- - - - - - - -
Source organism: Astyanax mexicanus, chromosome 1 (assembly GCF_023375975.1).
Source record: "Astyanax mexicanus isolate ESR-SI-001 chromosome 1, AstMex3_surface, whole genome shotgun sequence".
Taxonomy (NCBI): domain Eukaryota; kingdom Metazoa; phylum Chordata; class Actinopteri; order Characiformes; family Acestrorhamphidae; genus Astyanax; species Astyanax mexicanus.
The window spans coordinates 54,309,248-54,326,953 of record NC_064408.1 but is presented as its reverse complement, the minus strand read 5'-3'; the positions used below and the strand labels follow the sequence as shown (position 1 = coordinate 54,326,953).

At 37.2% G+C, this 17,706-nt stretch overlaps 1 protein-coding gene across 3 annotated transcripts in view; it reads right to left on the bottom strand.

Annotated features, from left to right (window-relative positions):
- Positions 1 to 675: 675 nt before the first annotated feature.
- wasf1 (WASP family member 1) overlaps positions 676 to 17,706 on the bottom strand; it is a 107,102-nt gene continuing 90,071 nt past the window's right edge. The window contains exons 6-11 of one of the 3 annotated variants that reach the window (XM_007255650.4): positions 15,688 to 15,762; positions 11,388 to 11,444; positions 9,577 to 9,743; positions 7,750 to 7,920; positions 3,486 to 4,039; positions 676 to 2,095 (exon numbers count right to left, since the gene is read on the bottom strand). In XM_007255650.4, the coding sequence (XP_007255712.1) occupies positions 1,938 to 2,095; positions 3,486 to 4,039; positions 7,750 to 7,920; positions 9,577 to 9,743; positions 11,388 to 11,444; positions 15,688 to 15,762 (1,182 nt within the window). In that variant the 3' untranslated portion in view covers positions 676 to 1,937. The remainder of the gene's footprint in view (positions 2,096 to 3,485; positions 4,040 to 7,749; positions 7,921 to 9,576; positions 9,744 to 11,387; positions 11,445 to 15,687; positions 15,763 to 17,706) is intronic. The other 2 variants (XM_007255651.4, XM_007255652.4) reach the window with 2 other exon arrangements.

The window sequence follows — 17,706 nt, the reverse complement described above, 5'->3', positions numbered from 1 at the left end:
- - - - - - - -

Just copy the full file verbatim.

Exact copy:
Source organism: Astyanax mexicanus, chromosome 1 (assembly GCF_023375975.1).
Source record: "Astyanax mexicanus isolate ESR-SI-001 chromosome 1, AstMex3_surface, whole genome shotgun sequence".
Taxonomy (NCBI): domain Eukaryota; kingdom Metazoa; phylum Chordata; class Actinopteri; order Characiformes; family Acestrorhamphidae; genus Astyanax; species Astyanax mexicanus.
The window spans coordinates 54,309,248-54,326,953 of record NC_064408.1 but is presented as its reverse complement, the minus strand read 5'-3'; the positions used below and the strand labels follow the sequence as shown (position 1 = coordinate 54,326,953).

At 37.2% G+C, this 17,706-nt stretch overlaps 1 protein-coding gene across 3 annotated transcripts in view; it reads right to left on the bottom strand.

Annotated features, from left to right (window-relative positions):
- Positions 1 to 675: 675 nt before the first annotated feature.
- wasf1 (WASP family member 1) overlaps positions 676 to 17,706 on the bottom strand; it is a 107,102-nt gene continuing 90,071 nt past the window's right edge. The window contains exons 6-11 of one of the 3 annotated variants that reach the window (XM_007255650.4): positions 15,688 to 15,762; positions 11,388 to 11,444; positions 9,577 to 9,743; positions 7,750 to 7,920; positions 3,486 to 4,039; positions 676 to 2,095 (exon numbers count right to left, since the gene is read on the bottom strand). In XM_007255650.4, the coding sequence (XP_007255712.1) occupies positions 1,938 to 2,095; positions 3,486 to 4,039; positions 7,750 to 7,920; positions 9,577 to 9,743; positions 11,388 to 11,444; positions 15,688 to 15,762 (1,182 nt within the window). In that variant the 3' untranslated portion in view covers positions 676 to 1,937. The remainder of the gene's footprint in view (positions 2,096 to 3,485; positions 4,040 to 7,749; positions 7,921 to 9,576; positions 9,744 to 11,387; positions 11,445 to 15,687; positions 15,763 to 17,706) is intronic. The other 2 variants (XM_007255651.4, XM_007255652.4) reach the window with 2 other exon arrangements.

The window sequence follows — 17,706 nt, the reverse complement described above, 5'->3', positions numbered from 1 at the left end: